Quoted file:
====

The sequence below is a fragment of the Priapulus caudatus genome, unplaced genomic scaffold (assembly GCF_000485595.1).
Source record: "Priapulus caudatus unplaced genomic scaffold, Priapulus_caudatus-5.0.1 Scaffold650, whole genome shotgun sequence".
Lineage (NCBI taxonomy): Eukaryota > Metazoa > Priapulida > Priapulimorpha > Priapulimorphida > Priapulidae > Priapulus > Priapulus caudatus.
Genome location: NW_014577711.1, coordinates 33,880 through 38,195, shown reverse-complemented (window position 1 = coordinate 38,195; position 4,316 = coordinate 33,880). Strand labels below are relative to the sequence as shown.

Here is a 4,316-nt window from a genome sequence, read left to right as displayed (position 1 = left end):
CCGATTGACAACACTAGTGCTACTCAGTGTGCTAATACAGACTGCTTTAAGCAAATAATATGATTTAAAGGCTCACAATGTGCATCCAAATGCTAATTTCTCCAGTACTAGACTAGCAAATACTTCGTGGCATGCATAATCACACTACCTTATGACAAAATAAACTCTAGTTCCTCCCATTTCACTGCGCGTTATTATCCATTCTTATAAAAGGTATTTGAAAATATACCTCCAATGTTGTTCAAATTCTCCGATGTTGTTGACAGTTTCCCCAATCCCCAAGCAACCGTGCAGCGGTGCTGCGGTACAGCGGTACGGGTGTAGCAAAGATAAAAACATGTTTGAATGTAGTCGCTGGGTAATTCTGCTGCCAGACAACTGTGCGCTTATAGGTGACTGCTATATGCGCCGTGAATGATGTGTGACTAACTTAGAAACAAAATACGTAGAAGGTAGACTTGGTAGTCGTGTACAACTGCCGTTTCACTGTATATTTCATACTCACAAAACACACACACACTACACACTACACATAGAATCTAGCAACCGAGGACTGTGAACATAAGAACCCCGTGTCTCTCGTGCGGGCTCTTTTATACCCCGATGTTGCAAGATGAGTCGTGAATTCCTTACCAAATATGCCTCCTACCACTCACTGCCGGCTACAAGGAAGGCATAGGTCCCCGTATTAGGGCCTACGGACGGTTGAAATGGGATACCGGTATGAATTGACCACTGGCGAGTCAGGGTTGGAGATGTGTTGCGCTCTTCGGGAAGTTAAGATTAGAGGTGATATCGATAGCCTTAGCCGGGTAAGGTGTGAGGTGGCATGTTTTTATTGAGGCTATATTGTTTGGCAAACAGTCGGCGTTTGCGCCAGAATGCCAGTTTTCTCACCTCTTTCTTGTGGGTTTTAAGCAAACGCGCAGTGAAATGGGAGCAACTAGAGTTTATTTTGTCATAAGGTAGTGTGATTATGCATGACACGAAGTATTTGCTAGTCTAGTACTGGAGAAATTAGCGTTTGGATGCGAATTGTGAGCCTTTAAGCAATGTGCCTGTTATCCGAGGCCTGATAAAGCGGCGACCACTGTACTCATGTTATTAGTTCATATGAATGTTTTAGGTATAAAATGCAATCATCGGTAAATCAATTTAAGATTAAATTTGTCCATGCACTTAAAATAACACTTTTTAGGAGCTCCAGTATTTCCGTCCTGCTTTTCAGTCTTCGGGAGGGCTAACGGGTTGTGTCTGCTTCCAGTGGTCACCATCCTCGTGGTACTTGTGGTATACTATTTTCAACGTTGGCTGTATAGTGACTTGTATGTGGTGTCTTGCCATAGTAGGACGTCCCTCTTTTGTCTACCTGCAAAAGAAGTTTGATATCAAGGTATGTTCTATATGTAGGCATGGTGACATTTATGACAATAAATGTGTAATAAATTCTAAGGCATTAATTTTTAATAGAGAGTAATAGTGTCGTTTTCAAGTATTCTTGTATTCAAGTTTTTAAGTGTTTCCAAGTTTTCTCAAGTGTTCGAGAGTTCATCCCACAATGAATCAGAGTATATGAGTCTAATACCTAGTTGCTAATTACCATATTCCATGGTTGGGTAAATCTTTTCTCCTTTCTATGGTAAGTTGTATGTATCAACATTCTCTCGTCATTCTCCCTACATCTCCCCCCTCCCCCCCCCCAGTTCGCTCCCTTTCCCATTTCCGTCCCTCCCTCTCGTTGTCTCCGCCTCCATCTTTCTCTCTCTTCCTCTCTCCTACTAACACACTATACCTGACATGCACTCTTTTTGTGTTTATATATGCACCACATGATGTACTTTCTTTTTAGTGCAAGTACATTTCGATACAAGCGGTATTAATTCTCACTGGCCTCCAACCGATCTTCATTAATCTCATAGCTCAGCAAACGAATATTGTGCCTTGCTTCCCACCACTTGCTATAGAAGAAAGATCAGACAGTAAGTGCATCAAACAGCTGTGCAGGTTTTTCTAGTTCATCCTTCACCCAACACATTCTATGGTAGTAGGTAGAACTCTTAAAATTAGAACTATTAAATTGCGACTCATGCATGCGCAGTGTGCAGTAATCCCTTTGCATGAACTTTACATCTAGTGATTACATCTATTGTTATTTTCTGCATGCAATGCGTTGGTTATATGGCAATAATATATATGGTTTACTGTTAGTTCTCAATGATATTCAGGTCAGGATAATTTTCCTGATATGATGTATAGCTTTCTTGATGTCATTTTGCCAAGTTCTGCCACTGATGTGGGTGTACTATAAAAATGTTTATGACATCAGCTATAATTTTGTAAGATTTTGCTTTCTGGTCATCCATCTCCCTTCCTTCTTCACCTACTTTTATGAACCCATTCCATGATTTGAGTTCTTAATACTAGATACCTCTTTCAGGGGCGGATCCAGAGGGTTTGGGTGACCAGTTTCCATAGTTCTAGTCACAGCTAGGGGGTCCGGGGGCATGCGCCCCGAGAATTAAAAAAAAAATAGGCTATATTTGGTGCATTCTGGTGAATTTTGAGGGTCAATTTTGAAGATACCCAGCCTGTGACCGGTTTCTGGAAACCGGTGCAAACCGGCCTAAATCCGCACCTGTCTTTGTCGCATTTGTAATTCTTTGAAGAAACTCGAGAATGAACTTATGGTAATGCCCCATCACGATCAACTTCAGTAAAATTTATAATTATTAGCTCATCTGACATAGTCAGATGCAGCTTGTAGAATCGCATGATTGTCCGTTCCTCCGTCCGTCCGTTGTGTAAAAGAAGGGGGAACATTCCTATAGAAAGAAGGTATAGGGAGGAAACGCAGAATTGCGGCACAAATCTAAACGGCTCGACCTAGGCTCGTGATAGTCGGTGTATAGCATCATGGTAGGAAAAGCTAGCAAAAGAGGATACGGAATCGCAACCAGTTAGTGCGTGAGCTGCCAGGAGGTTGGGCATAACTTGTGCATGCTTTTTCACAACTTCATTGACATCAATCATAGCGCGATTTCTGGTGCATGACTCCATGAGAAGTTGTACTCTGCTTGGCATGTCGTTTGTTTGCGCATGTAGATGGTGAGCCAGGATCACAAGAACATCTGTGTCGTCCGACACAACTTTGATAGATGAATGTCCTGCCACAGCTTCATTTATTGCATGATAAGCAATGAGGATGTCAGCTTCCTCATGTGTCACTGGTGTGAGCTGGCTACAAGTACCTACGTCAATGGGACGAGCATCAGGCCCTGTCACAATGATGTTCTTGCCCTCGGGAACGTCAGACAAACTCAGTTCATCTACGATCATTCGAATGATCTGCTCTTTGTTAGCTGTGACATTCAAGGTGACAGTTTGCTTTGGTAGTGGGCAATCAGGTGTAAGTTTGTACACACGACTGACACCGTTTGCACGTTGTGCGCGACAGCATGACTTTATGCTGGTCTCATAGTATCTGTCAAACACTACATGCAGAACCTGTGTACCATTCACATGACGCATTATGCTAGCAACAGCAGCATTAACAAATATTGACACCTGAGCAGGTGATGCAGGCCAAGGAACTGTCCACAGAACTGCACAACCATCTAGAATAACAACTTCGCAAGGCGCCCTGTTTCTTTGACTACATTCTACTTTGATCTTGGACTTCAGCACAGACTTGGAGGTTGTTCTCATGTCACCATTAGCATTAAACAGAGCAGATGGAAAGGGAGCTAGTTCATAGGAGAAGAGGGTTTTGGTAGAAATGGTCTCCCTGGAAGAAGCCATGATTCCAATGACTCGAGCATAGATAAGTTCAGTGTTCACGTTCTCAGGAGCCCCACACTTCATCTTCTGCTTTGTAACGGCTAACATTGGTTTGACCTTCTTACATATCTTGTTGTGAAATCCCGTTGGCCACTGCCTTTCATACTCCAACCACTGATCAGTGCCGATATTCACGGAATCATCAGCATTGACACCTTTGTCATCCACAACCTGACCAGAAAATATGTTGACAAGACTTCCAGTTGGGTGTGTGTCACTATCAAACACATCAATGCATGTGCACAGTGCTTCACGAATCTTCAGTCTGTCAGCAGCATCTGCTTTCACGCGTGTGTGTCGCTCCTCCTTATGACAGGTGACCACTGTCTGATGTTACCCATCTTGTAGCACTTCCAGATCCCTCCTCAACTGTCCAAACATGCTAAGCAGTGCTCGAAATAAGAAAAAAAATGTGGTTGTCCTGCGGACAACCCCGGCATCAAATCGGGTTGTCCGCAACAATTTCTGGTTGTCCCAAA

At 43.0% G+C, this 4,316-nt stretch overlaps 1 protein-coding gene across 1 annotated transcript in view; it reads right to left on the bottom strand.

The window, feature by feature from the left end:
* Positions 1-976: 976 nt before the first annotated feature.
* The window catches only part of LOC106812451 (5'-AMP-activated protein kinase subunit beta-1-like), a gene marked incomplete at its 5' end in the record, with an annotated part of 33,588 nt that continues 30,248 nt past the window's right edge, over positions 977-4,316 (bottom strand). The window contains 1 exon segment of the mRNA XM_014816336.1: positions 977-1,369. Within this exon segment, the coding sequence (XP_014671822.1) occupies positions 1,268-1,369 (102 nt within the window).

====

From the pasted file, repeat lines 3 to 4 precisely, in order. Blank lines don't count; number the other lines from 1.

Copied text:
Lineage (NCBI taxonomy): Eukaryota > Metazoa > Priapulida > Priapulimorpha > Priapulimorphida > Priapulidae > Priapulus > Priapulus caudatus.
Genome location: NW_014577711.1, coordinates 33,880 through 38,195, shown reverse-complemented (window position 1 = coordinate 38,195; position 4,316 = coordinate 33,880). Strand labels below are relative to the sequence as shown.